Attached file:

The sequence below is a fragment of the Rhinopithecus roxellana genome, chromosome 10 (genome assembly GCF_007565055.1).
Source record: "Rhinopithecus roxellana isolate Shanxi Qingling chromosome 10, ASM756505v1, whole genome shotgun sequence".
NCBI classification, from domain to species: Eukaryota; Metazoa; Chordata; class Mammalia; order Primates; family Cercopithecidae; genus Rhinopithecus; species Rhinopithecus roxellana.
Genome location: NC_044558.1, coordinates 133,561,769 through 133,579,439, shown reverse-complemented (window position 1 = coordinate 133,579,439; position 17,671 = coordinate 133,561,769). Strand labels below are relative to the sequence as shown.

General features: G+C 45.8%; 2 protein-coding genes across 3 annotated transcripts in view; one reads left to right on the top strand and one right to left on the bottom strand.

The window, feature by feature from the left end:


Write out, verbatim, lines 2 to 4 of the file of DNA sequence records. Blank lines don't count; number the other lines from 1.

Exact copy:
Source record: "Rhinopithecus roxellana isolate Shanxi Qingling chromosome 10, ASM756505v1, whole genome shotgun sequence".
NCBI classification, from domain to species: Eukaryota; Metazoa; Chordata; class Mammalia; order Primates; family Cercopithecidae; genus Rhinopithecus; species Rhinopithecus roxellana.
Genome location: NC_044558.1, coordinates 133,561,769 through 133,579,439, shown reverse-complemented (window position 1 = coordinate 133,579,439; position 17,671 = coordinate 133,561,769). Strand labels below are relative to the sequence as shown.